For this reader, it was a view from the boiler room, a tour through the steam and grime that propels the ship of state. The pace of the writing is leisurely – though the book itself touches on the most serious of subjects. This is a book to take with you to the bank of a placid lake or a gentle running stream, a book to read in the early morning sun or in the cool of the evening under an umbrella or a shade tree.
This is a book to read against a backdrop of birdsong and not the busy twittering (of the electronic variety) and hum offices. It is tempting to say this book is a temptation to the bourgeois repose in reading, but, it is also clear that the mind that wrote the book isn’t of the materialistic bent. Yet there is tenderness to the telling of Mr. Haastrup’s stories, a degree of emotional intelligence necessary to get through to an audience in two minds about what the oil and gas industry has done in Nigeria. This is strength of the book but also a weakness.
At times, the work reads like an audi alteram partem brief for the demonized oil and gas industry. A compromise this reviewer worked out is to see this book as an oriel into realities we may not ordinarily access except through specialist documents of no aesthetic value whatsoever.
The main strength of the book, in my view, is the vast canvass of history it erects and the complex nature of the society it portrays. Artists say it all boils down to perspective. From the plastic arts to the literary arts, the inherent value in the work is in its power to persuade the audience to see things from new points of view.
Yet this book works as mimesis as well, the language is beautiful and efficient, and most importantly, it rings true. It may not so ring to the African born in the eighties and afterwards, who have only know the chaos and the brutish (in overall abundance) when it comes to Nigeria.
Haastrup doesn’t so much conjure as he resurrects a Nigeria that was, at some earlier point in the 20th century, a place for all peoples, a veritable melting pot, a balanced mix of the rustic and the urbane. That Nigeria, that Ibadan, was the place that led other places in terms of cultural output, announcing the pioneering talents of J.P Clark, Amos Tutuola, Wole Soyinka, Christopher Okigbo, Den- nis Brutus, Duro Ladipo, Demas Nwoko and Es’kia Mphahlele among others, to the world. Like his grandfather before him, the author eventually chooses the urbane. It may be argued that the Ibadan which provided the ambience for the author’s formative years cannot be properly defined as a village.
However, considering that Ibadan is roughly the same age as Toronto, for instance, it isn’t so far-fetched to argue, as the author does, that the densely populated conurbation keeps a leg in the past as it does a leg in the present. Little Birds and Ordinary People goes further than the past and present, venturing and even stravaging, into the future. With very deft shifting of the gears, the author even convinces the reader to see the journey not in linear terms but as a gyre.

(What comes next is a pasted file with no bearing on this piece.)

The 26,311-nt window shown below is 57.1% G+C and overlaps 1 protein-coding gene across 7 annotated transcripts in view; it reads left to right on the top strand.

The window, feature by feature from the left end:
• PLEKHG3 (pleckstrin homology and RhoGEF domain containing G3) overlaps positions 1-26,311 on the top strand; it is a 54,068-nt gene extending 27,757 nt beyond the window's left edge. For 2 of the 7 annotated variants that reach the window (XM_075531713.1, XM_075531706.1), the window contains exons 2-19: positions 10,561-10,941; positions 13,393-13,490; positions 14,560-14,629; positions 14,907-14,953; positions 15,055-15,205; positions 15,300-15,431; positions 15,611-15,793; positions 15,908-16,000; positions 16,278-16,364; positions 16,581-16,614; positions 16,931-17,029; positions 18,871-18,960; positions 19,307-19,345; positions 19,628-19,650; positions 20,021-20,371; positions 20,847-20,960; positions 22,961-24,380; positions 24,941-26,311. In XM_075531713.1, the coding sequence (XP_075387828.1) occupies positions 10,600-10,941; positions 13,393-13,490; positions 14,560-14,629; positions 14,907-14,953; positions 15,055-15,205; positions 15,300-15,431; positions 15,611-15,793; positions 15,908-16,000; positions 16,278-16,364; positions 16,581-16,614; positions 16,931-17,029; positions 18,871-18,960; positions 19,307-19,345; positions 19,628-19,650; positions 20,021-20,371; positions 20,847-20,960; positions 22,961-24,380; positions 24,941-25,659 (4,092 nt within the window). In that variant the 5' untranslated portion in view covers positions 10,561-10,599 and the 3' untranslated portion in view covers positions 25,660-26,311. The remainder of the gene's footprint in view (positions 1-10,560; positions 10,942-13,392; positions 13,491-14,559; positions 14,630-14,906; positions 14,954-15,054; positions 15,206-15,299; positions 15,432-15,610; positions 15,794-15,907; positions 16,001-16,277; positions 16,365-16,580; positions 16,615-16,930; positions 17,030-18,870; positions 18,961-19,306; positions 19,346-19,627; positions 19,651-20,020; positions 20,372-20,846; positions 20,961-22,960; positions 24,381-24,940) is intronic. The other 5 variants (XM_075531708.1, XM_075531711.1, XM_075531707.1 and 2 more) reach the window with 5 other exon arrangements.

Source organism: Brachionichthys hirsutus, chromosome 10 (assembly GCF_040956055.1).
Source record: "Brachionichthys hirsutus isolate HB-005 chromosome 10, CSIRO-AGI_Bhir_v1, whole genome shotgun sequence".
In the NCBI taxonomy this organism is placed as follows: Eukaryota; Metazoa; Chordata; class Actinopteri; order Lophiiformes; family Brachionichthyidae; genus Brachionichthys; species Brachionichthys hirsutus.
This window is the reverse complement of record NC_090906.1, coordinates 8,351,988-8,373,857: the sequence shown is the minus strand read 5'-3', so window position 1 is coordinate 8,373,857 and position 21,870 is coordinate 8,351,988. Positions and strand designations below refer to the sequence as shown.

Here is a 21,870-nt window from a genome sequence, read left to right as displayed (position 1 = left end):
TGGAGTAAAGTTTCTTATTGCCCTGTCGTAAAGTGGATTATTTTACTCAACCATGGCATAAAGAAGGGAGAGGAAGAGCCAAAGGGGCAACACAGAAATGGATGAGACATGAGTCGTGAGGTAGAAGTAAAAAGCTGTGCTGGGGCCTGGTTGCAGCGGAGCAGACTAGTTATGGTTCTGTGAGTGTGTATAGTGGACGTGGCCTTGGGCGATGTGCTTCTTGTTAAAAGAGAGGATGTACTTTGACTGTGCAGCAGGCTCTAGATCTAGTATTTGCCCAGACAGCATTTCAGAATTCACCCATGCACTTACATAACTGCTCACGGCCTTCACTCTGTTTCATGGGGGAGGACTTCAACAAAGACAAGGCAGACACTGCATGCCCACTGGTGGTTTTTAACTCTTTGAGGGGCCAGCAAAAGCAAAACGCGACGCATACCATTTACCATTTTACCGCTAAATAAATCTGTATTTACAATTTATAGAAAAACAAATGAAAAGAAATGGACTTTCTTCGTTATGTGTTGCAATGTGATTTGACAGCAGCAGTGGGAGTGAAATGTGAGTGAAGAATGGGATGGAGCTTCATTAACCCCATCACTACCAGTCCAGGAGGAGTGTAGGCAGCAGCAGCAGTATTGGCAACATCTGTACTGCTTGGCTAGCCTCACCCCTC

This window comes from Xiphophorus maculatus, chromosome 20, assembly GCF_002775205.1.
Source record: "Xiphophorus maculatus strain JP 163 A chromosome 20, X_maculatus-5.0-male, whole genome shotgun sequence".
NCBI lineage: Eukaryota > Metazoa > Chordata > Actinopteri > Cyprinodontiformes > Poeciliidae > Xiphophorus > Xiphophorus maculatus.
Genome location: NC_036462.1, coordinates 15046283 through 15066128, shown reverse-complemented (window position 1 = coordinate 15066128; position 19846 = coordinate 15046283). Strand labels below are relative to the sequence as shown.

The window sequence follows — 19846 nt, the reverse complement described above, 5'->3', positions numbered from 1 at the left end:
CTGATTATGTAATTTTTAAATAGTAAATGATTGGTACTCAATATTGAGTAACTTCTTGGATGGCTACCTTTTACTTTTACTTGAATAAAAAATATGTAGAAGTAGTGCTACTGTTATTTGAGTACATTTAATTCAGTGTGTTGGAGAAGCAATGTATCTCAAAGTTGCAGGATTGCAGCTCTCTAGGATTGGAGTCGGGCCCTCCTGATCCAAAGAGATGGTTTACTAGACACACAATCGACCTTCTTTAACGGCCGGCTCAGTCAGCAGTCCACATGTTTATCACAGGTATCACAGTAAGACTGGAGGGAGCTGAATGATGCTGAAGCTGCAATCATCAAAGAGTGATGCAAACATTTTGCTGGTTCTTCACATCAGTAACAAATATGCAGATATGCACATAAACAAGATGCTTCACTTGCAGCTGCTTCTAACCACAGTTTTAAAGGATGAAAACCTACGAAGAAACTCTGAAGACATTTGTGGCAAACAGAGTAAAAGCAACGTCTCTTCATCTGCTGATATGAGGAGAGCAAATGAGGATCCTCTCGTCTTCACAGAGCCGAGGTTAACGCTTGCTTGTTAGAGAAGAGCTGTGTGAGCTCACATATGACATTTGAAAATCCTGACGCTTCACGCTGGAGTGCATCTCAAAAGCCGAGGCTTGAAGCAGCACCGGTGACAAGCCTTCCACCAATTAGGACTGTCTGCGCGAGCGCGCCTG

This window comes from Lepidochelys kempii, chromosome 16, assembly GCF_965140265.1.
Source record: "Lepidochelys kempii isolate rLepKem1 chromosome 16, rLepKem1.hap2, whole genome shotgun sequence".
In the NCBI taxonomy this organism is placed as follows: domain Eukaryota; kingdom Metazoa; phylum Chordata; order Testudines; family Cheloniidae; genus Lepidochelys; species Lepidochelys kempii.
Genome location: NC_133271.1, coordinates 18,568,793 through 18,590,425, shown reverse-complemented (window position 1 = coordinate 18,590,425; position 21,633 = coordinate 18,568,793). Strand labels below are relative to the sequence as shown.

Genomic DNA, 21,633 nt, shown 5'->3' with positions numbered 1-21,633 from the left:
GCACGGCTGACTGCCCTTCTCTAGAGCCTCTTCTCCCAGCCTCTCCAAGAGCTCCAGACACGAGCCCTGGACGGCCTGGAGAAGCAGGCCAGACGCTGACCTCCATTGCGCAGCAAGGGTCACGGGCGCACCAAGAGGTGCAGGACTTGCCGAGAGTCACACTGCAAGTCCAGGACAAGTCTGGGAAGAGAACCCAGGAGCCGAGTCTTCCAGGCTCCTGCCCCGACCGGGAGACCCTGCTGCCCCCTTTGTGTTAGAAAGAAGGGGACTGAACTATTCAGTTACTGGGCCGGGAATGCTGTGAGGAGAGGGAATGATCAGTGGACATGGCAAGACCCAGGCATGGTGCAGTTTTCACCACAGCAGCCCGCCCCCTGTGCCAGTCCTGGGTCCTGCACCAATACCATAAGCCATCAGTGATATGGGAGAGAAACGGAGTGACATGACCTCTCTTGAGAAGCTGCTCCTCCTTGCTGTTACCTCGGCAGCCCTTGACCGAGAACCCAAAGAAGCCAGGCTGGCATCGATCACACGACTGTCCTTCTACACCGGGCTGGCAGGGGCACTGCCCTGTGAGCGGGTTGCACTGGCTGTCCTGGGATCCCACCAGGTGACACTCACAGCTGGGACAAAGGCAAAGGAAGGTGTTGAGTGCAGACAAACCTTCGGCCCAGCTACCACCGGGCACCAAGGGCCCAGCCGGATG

This, in my opinion, is when the author is at his most mystical and African. The great thing, though, is the conviction in the writing that the journey can be improved, that the cycle isn’t a closed one, that there can be what the Japanese call Kaizen. Away from the preoccupation with work and career, the book, dedicated to the memory of the author’s brother, Adesina Haastrup, works at an even deeper emotional substratum as a memorial and as a celebration of life and not of loss.
They say we are truly gone when the last human mentions our name. Deji Haastrup has erected a more lasting monument than marble to his late brother in this regard, this book will be read as long as humankind is literate.
It is an impetus that works through the warp and woof of the writing, transmuting into the author’s hope and vision for country and continent. We have come so far as individuals, as siblings, as families, moieties, clans, nations and as continent but always we have a choice to make.
We can choose better for self and community. Without fishing for a hook, the account in Little Birds and Ordinary People finds one nonetheless in its deliberately understated case for the better half of humankind, the women. I’m tempted to read women into the Ordinary People in the title of the book. Through most of human history the women have borne the brunt and the species as a whole as suffered for the obtuse choice by men in the status quo.
I personally wish the author wasn’t as sophisticated in his arguments for womankind in this book although I’m persuaded that close readers will see very clearly what the mind at work is about. History shouldn’t be read as his story alone, the author seems to argue, it is her story as well.
The hand that rocks the cradle, we know, rules the world. A way to imagine what the author envisions is to put the tableaux of the entire saga of the Niger Delta against the backdrop of a better educated, better respected and better rewarded working women. The world would be a better place.
The task is to move beyond potential into actuality.